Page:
[time-nuts] 1PPS for the beginner

Tim Shoppa tshoppa at gmail.com
Tue Aug 14 15:28:07 EDT 2018


With a scope it is super easy to look at PPS pulses that are microsecond to
a few milliseconds wide and tell you are triggering on the "leading edge".

Harder to decide at 50% duty cycle especially if you think it might have
been inverted along the way (almost all buffers are inverting).

Of course if you were 50% duty cycle you could figure out which edge was
which by listening to WWV. Oops not that topic again.

Tim N3QE

On Tue, Aug 14, 2018 at 2:52 PM, Bernd Neubig <BNeubig at t-online.de> wrote:

> Another question, a bit off the road of this thread:
> Is there any common practice for the duty cycle of the 1 PPS pulse?
> I have seen devices having extremely short 1 PPS pulses with duty cycles
> of a few percent or less and others with close to 50% duty cycle.
>
> Best regards
> Bernd
> DK1AG
>
> -----Ursprüngliche Nachricht-----
> Von: time-nuts [mailto:time-nuts-bounces at lists.febo.com] Im Auftrag von
> Bob kb8tq
> Gesendet: Dienstag, 14. August 2018 17:05
> An: Discussion of precise time and frequency measurement <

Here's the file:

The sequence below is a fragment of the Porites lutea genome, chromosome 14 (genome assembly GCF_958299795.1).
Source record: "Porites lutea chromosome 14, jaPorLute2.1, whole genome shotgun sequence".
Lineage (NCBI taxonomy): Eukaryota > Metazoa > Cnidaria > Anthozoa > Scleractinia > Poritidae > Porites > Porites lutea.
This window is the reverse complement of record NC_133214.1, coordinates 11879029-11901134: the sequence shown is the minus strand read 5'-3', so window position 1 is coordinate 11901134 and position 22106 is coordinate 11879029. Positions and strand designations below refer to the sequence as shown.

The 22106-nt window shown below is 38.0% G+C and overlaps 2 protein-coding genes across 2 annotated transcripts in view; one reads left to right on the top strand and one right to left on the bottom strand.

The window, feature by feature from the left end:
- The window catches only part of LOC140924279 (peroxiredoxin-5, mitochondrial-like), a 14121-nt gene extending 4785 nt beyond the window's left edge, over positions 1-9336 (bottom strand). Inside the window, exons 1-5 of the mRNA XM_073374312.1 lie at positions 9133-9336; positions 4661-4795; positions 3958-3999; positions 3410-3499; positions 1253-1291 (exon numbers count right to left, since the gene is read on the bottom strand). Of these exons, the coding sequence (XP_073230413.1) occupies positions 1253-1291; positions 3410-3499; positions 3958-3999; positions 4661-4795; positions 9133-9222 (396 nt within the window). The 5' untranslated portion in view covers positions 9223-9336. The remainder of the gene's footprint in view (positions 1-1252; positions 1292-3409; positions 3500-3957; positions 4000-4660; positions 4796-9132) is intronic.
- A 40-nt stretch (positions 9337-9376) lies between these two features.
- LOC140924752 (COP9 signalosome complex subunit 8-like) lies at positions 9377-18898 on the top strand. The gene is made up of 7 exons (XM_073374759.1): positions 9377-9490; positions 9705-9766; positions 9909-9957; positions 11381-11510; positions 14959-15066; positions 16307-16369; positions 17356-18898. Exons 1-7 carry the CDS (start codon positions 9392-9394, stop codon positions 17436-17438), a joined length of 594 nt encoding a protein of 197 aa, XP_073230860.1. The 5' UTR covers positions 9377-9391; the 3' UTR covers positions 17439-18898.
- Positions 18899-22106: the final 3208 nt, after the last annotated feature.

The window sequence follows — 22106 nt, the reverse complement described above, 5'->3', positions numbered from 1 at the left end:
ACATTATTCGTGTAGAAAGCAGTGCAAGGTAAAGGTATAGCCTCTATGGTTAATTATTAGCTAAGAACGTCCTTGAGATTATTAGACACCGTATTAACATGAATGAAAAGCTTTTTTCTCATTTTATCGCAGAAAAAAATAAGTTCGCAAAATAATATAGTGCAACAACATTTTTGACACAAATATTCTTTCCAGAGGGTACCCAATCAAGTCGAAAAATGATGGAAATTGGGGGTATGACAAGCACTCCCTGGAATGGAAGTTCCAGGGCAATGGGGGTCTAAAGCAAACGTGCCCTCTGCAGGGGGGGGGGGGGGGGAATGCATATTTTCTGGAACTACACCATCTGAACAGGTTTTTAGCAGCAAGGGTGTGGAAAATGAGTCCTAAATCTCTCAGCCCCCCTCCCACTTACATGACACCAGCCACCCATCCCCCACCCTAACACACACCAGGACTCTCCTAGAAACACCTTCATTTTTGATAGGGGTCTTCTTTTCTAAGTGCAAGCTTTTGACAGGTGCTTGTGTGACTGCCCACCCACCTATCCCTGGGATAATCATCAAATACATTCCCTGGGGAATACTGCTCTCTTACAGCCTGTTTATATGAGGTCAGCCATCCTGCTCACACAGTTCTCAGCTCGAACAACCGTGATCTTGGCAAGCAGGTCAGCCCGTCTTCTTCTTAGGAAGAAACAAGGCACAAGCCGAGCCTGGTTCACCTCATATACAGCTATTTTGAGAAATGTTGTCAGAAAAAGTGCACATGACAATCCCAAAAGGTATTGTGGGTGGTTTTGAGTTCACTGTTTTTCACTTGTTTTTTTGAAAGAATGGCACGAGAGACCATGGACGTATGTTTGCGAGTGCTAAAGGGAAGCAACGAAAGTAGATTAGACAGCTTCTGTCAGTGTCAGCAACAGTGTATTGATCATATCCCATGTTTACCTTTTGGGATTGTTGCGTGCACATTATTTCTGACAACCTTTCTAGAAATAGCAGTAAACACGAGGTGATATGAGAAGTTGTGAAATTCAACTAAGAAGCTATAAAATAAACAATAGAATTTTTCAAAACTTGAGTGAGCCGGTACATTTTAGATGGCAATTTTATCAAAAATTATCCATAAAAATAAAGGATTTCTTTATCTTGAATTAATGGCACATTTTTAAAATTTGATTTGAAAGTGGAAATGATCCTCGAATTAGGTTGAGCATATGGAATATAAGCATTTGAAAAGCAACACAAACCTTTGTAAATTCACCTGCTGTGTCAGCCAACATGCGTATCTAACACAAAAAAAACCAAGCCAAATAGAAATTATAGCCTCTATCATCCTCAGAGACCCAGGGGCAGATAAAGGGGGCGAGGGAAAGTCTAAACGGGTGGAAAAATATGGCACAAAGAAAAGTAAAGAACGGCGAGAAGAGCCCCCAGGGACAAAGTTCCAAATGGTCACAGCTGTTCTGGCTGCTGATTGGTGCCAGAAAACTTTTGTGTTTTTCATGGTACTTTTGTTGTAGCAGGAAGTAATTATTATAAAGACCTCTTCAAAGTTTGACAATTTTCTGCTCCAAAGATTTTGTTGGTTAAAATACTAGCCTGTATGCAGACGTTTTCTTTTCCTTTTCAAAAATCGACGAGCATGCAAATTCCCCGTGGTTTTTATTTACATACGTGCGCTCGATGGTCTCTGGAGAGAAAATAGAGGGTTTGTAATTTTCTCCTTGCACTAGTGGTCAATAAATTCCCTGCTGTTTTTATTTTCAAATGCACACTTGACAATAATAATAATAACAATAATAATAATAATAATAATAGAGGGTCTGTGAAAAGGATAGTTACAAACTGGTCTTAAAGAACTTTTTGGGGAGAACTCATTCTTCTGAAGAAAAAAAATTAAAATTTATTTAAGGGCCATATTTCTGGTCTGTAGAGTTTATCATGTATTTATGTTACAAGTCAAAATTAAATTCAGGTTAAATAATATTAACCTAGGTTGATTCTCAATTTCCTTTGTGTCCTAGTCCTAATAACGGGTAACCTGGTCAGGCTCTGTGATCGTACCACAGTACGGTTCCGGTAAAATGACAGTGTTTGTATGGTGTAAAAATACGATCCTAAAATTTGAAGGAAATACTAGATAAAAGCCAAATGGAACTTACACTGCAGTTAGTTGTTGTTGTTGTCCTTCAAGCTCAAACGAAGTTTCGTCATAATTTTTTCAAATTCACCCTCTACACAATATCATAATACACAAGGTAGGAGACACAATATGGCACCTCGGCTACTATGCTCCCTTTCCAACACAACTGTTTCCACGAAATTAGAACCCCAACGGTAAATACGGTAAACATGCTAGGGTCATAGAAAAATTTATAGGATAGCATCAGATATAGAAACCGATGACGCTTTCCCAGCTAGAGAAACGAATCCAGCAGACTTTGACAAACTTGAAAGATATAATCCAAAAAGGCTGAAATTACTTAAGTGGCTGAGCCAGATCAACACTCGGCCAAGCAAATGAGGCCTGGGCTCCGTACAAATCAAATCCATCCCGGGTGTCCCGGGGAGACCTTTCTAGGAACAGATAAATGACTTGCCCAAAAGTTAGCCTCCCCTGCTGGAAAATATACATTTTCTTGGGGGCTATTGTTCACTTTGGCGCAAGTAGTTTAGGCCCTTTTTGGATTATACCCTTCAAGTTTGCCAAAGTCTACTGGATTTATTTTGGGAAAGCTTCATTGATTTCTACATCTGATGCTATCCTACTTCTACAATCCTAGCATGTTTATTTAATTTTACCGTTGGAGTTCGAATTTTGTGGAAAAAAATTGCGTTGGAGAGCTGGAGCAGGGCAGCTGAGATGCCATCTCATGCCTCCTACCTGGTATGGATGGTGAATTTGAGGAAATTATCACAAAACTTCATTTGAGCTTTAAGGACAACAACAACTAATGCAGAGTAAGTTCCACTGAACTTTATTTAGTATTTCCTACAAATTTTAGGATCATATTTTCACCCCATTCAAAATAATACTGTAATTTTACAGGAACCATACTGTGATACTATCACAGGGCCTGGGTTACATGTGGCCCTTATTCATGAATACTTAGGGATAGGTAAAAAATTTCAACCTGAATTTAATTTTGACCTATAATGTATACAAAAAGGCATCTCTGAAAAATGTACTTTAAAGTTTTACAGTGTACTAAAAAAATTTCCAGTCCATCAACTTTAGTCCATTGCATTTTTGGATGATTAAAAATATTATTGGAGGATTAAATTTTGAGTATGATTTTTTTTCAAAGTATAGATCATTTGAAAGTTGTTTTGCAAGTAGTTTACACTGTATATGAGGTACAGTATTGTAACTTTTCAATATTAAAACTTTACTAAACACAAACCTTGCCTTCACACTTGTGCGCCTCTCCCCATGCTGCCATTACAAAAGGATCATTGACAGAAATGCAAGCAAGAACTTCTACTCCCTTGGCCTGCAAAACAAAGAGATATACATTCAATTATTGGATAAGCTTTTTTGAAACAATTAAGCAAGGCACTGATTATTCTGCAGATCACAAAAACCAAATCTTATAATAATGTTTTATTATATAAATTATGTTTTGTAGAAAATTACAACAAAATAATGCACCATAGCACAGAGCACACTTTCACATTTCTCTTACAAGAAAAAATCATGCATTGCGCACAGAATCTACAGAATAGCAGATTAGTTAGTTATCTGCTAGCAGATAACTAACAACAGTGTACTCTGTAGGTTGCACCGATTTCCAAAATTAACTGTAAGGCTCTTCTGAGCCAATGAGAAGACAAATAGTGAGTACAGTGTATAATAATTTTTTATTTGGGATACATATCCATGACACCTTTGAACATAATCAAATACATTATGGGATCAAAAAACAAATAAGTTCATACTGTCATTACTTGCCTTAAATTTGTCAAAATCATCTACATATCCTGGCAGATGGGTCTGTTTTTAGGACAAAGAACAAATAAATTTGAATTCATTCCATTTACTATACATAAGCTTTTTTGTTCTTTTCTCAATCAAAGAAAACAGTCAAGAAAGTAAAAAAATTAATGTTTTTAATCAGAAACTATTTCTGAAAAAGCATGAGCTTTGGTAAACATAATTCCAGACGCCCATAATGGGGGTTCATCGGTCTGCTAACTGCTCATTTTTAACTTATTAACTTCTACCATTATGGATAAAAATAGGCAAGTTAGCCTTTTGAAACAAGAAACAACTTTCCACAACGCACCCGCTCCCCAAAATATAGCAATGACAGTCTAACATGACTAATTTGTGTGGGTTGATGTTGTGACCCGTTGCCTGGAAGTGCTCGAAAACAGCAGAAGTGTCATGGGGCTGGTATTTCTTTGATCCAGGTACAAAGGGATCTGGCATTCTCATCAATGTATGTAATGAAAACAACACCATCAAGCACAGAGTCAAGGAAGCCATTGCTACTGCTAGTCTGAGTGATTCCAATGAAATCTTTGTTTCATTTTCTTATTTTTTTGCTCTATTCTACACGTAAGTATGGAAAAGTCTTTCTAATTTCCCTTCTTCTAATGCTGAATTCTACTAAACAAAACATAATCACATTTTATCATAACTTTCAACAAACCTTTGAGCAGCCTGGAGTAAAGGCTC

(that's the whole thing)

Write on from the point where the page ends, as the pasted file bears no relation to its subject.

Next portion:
> time-nuts at lists.febo.com>
> Betreff: Re: [time-nuts] 1PPS for the beginner
>
> Hi
>
>
> > On Aug 14, 2018, at 10:33 AM, Ron Bean <time at rbean.users.panix.com>
> wrote:
> >
> >> A normal GPS module generates it \200\231s outputs off of a free
> >> running internal clock. Generally this is a TCXO in a
> >>  \200\234timing \200\235 GPS ( = one that puts out a rational PPS).
> >> This i bit counter intuitive, since you would *think* they phase lock
> >> the local source in the module. They don \200\231t mainly because it
> >> makes the math easier.
> >
> > Is there a need to make the math easier?
> > This is what we have microprocessors for.
>
> There is *always* a need to make the math easier if I’m quickly typing up
> an example. For proof I reference the hundreds of posts in the archives
> where I didn’t quite get it right :)
>
> Indeed, the real numbers could be just about anything. They are highly
> dependent on what’s in the specific module. In some cases, the clock
> involved is well over 300 MHz.
>
> Bob
>
> >
> > Thanks for the "hanging bridge" explanation. It would be nice if
> > someone had a time-nuts-glossary that included various terms that come
> > up on the list, like "hanging bridge", "spurs", "sawtooth correction",
> > "GPS allan ski jump", etc.
> >
> > Is there a time-nuts FAQ?
> >
> >
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>
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